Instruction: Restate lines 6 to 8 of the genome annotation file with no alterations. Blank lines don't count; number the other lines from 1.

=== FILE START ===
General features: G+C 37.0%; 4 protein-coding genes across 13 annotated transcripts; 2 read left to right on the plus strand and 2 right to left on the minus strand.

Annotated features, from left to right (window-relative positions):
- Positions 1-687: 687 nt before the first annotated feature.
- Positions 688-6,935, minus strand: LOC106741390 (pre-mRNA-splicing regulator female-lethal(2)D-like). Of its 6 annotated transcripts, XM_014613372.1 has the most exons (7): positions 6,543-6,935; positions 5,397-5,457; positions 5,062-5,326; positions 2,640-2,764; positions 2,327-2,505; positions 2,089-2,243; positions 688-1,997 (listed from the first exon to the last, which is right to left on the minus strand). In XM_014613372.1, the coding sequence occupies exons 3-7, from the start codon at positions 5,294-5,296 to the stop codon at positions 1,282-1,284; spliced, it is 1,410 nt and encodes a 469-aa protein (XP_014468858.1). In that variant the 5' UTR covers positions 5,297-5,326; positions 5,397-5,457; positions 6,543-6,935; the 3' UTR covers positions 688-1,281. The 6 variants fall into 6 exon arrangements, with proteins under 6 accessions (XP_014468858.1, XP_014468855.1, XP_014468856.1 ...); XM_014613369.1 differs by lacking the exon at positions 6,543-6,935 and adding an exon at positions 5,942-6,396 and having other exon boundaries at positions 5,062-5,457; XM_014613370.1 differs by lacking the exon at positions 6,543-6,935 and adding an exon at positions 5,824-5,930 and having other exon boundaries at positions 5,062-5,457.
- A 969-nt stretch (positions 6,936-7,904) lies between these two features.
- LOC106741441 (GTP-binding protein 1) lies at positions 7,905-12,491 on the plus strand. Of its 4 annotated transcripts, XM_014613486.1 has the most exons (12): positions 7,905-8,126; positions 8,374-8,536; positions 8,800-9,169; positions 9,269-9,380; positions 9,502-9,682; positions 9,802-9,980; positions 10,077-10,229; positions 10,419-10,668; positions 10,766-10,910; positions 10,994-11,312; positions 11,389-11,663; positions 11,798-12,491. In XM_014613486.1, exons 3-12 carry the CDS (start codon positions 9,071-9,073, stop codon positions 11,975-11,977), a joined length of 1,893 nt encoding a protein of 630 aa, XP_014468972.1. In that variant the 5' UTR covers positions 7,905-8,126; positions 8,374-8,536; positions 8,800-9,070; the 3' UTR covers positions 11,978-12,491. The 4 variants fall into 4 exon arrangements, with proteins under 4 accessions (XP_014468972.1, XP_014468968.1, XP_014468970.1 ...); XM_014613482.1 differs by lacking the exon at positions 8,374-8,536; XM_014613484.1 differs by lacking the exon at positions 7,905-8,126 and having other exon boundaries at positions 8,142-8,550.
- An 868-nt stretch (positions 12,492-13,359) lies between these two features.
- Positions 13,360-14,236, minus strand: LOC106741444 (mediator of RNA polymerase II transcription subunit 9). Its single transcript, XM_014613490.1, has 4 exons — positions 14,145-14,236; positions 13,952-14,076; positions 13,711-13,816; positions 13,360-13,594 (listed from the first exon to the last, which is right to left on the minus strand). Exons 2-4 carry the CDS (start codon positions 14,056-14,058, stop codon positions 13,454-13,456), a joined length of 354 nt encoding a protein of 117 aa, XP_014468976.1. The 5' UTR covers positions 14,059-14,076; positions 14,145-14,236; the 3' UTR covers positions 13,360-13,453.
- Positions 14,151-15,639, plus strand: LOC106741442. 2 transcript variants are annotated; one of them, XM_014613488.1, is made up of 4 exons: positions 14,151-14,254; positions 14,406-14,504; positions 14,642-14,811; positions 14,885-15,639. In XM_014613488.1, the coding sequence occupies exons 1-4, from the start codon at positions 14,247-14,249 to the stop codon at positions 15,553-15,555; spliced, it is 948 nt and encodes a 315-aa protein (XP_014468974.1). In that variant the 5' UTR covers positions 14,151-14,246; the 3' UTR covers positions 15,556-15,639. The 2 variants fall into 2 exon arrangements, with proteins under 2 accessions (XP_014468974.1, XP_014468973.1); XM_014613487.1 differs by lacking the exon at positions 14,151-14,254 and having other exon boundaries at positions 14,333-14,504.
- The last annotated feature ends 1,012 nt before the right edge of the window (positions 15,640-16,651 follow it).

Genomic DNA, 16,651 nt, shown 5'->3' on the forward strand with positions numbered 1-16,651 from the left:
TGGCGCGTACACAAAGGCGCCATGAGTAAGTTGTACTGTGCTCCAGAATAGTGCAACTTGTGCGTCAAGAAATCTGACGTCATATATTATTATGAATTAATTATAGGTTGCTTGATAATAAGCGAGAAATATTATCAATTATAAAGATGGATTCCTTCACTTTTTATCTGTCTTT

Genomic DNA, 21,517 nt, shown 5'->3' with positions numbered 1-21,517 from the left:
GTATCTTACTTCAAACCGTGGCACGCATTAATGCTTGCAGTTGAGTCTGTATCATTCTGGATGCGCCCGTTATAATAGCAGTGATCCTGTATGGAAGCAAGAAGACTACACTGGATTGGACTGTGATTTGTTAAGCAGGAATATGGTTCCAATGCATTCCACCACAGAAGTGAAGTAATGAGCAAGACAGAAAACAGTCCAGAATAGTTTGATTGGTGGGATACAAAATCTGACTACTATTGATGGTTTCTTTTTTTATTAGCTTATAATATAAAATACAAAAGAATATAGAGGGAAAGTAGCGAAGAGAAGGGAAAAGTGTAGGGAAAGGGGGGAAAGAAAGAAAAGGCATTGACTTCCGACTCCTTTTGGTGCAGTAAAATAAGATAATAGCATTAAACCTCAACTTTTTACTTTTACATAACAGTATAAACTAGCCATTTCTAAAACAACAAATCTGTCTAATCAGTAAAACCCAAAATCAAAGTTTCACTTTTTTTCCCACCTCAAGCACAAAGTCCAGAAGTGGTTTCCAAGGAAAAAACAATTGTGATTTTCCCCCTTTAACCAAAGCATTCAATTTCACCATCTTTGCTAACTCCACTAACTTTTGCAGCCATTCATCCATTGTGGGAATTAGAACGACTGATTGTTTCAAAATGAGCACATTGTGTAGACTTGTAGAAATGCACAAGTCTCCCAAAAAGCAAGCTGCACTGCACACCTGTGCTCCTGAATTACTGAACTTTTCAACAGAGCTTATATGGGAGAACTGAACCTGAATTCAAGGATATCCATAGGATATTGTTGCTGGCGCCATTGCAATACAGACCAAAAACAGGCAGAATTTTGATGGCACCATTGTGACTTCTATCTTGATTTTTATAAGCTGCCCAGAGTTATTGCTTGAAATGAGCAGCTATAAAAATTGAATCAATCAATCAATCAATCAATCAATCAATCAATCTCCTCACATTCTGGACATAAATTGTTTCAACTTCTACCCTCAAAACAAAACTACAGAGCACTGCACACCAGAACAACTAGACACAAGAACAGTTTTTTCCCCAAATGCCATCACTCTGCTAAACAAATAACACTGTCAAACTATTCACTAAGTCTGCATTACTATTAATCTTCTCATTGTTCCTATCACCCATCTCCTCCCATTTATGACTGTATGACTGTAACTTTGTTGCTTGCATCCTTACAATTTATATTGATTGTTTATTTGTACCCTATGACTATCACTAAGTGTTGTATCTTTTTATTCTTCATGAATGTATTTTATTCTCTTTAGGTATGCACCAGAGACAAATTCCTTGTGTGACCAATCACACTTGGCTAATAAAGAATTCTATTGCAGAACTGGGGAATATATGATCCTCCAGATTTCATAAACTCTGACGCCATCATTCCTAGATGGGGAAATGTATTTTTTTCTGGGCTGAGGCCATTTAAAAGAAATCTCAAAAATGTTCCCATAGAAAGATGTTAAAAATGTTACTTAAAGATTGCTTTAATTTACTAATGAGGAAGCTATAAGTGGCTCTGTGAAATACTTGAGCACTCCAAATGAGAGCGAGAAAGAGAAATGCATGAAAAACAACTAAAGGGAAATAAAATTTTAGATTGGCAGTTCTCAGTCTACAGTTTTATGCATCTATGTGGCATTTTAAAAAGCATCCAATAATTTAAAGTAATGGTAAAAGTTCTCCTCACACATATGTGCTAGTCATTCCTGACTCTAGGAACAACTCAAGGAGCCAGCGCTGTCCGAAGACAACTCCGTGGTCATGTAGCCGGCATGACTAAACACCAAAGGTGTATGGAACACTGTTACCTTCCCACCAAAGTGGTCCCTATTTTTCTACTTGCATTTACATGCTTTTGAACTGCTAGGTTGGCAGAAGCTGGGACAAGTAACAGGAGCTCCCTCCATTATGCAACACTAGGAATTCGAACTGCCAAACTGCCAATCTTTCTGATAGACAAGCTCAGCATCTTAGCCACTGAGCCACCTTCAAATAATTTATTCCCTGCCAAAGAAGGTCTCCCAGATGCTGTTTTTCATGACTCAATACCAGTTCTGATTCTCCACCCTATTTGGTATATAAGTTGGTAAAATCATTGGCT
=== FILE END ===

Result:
- LOC106741441 (GTP-binding protein 1) lies at positions 7,905-12,491 on the plus strand. Of its 4 annotated transcripts, XM_014613486.1 has the most exons (12): positions 7,905-8,126; positions 8,374-8,536; positions 8,800-9,169; positions 9,269-9,380; positions 9,502-9,682; positions 9,802-9,980; positions 10,077-10,229; positions 10,419-10,668; positions 10,766-10,910; positions 10,994-11,312; positions 11,389-11,663; positions 11,798-12,491. In XM_014613486.1, exons 3-12 carry the CDS (start codon positions 9,071-9,073, stop codon positions 11,975-11,977), a joined length of 1,893 nt encoding a protein of 630 aa, XP_014468972.1. In that variant the 5' UTR covers positions 7,905-8,126; positions 8,374-8,536; positions 8,800-9,070; the 3' UTR covers positions 11,978-12,491. The 4 variants fall into 4 exon arrangements, with proteins under 4 accessions (XP_014468972.1, XP_014468968.1, XP_014468970.1 ...); XM_014613482.1 differs by lacking the exon at positions 8,374-8,536; XM_014613484.1 differs by lacking the exon at positions 7,905-8,126 and having other exon boundaries at positions 8,142-8,550.
- An 868-nt stretch (positions 12,492-13,359) lies between these two features.
- Positions 13,360-14,236, minus strand: LOC106741444 (mediator of RNA polymerase II transcription subunit 9). Its single transcript, XM_014613490.1, has 4 exons — positions 14,145-14,236; positions 13,952-14,076; positions 13,711-13,816; positions 13,360-13,594 (listed from the first exon to the last, which is right to left on the minus strand). Exons 2-4 carry the CDS (start codon positions 14,056-14,058, stop codon positions 13,454-13,456), a joined length of 354 nt encoding a protein of 117 aa, XP_014468976.1. The 5' UTR covers positions 14,059-14,076; positions 14,145-14,236; the 3' UTR covers positions 13,360-13,453.